In an era where most people prefer shopping online, the phone carries significant weight.
Today’s shopper wants their questions answered with the same level of ease they enjoy when making a purchase.
But some eCommerce support teams still struggle to deliver.
From disconnected systems to lack of agent autonomy, many factors can get in the way of providing customers with the frictionless experiences they crave.
Here’s what we recommend:
1. Adopt a growth mindset
The biggest threat to progress is our attachment to the status quo.
For support teams, this usually manifests as rigid rules around behavior: Answer all calls on the first or second ring. Try to end calls within X minutes. Ask whether there’s anything else you can help with—every single time. The motto of many is stick to the script.
While there are plenty of valid reasons to create support standards, being too inflexible can hurt your organization in the long run. Enforcing hard rules around language or call time, for example, is unlikely to translate to exceptional customer experiences.
But it is likely to:
Decrease agent empathy
Limit agent adaptability
Turn agents into robots
This is exactly what you don’t want. To succeed in today’s market, you need a team of adaptable, creative problem-solvers who feel empowered to take reasonable risks.
To get there, eCommerce teams plagued by too many doctrines must trade their fixed mindsets for growth-oriented ones.
Threatened by change
Embracing of change
Focuses on outcomes
Appreciates the process
Support agents may need to move fast, but it’s more important they move with consideration for the customers they engage with. When they don’t—and instead focus on getting to the next call—phone support loses its chief advantage, the human touch_._
When you adopt and promote a growth mindset, agents are better prepared to meet the needs of increasingly discerning customers and enjoy the freedom to build relationships that keep them coming back.
2. Address gaps in your process
Every customer service process has a purpose. But shedding a fixed mindset means taking an honest, ongoing look at each one to determine whether they’re helpful or harmful.
For instance, what happens when an agent receives a refund request? Are they required to submit it in writing and re-enter it elsewhere? Are they empowered to grant it themselves? If so, under what conditions?
What about the dreaded request to speak to a manager? Do agents typically place customers on hold while trying to flag down someone with authority? Do they take messages for callbacks—and does someone actually return them?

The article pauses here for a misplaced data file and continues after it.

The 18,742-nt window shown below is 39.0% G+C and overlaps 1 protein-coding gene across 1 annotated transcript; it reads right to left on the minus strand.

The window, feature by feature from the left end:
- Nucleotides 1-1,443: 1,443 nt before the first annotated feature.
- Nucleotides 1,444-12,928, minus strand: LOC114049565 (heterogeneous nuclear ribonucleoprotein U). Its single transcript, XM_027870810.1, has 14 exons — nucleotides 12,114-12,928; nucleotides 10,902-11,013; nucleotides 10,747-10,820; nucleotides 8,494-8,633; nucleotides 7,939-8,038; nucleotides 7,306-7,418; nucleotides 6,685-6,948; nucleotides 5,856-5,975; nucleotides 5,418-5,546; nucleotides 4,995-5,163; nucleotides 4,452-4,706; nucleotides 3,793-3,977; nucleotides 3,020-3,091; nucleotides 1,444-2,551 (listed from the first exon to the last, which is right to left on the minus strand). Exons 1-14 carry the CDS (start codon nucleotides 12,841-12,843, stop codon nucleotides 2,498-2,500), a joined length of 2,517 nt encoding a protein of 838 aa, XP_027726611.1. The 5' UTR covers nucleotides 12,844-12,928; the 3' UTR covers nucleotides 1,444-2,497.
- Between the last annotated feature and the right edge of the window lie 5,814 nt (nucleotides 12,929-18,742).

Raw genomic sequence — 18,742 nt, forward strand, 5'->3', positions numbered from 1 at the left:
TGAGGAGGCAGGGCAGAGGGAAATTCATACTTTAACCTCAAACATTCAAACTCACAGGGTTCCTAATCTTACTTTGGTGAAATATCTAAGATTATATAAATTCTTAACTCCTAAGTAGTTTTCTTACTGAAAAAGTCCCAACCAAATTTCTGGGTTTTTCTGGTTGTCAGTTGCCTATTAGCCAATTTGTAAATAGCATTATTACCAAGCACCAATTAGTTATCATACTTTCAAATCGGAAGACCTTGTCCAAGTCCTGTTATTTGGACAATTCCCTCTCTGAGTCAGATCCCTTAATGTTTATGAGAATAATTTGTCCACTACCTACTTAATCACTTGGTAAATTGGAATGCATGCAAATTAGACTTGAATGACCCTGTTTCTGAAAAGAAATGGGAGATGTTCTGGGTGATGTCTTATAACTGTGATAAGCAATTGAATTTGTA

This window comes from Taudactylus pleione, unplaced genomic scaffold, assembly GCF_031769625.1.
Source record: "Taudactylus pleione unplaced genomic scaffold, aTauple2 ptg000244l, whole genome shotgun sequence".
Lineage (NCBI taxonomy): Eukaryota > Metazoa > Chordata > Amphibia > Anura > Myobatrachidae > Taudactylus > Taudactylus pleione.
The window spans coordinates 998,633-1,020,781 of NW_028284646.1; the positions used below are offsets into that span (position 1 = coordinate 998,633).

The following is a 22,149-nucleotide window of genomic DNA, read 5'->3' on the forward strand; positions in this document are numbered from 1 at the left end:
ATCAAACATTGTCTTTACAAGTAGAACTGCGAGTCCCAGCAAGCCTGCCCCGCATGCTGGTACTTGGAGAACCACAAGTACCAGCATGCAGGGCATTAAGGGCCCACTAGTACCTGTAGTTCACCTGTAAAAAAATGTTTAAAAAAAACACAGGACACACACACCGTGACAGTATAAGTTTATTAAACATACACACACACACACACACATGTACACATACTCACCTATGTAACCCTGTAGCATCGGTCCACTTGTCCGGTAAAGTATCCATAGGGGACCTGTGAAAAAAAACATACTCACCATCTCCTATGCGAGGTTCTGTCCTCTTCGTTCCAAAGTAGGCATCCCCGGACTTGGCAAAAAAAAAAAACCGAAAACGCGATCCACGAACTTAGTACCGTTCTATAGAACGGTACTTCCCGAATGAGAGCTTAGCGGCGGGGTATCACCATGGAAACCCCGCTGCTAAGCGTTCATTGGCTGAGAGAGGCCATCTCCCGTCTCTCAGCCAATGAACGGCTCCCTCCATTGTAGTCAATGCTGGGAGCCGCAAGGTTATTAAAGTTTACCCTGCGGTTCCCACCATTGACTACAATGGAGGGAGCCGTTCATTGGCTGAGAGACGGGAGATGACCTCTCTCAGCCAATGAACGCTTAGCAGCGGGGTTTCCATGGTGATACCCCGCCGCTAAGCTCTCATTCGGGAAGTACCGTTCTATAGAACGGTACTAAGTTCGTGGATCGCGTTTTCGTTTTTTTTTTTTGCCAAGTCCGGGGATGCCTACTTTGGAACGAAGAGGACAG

Here are some indications your processes could use refining:
Training: Are there issues that always seem to cause confusion or aggravation, no matter who fields the call? Do agents avoid certain ticket types?
Autonomy: Do agents have the information they need to make their best judgment call when a manager or supervisor isn’t around to give them the green light?
Consistency: How do you ensure agents handle similar issues in a similar fashion? Do you have a system in place for evaluating the quality of conversations?
Efficiency: Is your team bogged down by time-consuming manual processes that prolong customer wait times? Do customers have viable self-service options for FAQs?
To improve your team’s phone support, aim to streamline processes and eliminate as much manual work as you can. Customers and agents will thank you.
3. Connect your tools
Efficient operations and the right tools go hand-in-hand. But when customers call an online business, they’re frequently treated like strangers.
Agent: Thank you for calling Tots and Bots. How can I help you?
Customer: I have a huge problem—my order shows as delivered, but I never received it.
Agent: Can I have your order number, please?
Customer: Hold on, let me pull up my email…
Agent: Okay. Take your time. ?Hold music ensues.?
Customer: Is there anything else I can provide? Maybe my name?
Agent: Sure, yeah, OK. How do you spell your name?
Customer: A-N-N, O-Y-E-D.
These scenarios happen often. And not for the reasons consumers might expect. On the whole, agents aren’t apathetic, they’re avoidant.
They don’t want to use search terms that yield dozens of results, they don’t want to hop between several systems, and they don’t want to run through the alphabet to confirm someone’s identity if they can help it.
With technology where it is, they shouldn’t have to. When a customer calls your team for help, agents should ideally have access to their entire history—from recent orders to recent conversations.
When you integrate tools like Aircall and Magento, you arm agents with a tremendous advantage in customer service: context.
In a matter of seconds, agents know who they’re talking to, and in less than a minute, they have a sense of why they’re calling.
Equipped with such information, they can personalize their interactions from the start, ask meaningful, targeted questions that make customers feel valued, and deliver solutions faster.
If you want to improve eCommerce phone support, invest in the tools to scale great service.
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Published on January 2, 2024.